On Individuality

As I roll into another birthday all of this resonates with me:

How repressing our Self leads to ill health.

How what makes us different makes us beautiful.

How daring to be vocal about what’s not right in the world is not only necessary it should be expected when we reach mid-life.

My literary agent is working with me on a book proposal project. She edited one sentence. She replaced the word Visionary that I used and changed it to radical.

What I write is radical at times. I write things and talk about things that no one else is writing or talking about.

I’m often the first one–and the only one–doing this.

As 54 beckons, and I look around and see what’s happening outside around me I can’t help but think that courage is warranted.

We need to have the guts to stand up and shout about it when something’s not right.

We need to have the courage to stand tall when other people refuse to treat their fellow human beings with dignity.

It’s sad that acting true to yourself is seen as courageous.

It should be expected and accepted that every one of has the right to be ourselves.

This struck me more so as an inviolable creed after riding a crowded city bus one night.

I came home and realized that the way to live is to have no fear.

So I would like to tell readers of this blog: Dare to be You.

God broke the mold after he made you. God doesn’t make junk. God doesn’t make mistakes.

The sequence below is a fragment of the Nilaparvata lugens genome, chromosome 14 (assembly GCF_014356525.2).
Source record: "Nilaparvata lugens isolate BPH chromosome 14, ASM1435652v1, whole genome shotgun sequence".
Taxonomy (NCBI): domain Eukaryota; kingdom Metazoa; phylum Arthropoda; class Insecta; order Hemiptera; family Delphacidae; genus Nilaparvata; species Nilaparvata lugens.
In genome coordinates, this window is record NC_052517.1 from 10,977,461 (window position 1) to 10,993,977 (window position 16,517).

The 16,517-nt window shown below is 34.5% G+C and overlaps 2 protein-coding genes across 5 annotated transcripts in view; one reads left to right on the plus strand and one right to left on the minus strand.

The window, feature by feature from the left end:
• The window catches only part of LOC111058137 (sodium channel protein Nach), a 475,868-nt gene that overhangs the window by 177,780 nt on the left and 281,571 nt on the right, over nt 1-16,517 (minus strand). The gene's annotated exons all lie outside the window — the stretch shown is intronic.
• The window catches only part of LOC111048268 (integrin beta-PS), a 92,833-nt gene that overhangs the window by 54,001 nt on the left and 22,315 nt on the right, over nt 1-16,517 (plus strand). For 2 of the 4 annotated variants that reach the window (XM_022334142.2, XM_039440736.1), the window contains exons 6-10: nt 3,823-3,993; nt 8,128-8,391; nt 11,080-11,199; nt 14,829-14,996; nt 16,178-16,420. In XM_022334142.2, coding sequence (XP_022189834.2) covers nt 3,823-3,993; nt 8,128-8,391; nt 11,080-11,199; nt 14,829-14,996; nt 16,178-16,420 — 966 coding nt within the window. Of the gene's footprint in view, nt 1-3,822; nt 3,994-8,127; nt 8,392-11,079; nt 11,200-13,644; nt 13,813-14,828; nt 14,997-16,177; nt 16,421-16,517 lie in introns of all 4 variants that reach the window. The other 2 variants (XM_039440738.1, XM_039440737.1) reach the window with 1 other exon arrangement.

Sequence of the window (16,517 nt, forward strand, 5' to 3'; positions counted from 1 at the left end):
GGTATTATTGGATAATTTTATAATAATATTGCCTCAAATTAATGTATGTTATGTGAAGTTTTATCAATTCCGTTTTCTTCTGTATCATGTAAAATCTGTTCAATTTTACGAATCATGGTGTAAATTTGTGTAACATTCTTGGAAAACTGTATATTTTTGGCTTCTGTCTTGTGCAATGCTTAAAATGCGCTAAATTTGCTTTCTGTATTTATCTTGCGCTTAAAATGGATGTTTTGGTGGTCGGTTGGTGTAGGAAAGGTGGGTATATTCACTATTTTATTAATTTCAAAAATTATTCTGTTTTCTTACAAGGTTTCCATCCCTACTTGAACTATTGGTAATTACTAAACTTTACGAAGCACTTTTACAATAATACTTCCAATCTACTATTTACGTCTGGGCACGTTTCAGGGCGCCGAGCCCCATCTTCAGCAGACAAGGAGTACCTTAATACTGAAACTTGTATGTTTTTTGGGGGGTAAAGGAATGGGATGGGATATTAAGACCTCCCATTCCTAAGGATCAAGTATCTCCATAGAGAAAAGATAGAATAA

Whether you are Christian or not and whether you practice some kind of actual religion or not I trust you can understand the underlying theme:

Basing how you live–even so far as deciding how to dress–on fear of what people think, on fear of standing out, on any kind of fear is not the way to live.

The older I get with my life getting shorter I think:

“You don’t have time to waste trying to impress people who are cowards.

You’re the only one who has to accept and be impressed by yourself.”

It’s a fool’s errand trying to conform to what other people tell you is the only way to live, act, be, and dress.

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Author: Chris Bruni

Christina Bruni is the author of the critically acclaimed memoir Left of the Dial. She owns a resume writing and career help business. She contributed a chapter "Recovery is Within Reach" to Benessere Psicologico: Contemporary Thought on Italian American Mental Health. As well as an author and activist, Bruni is an artist and a fitness buff.

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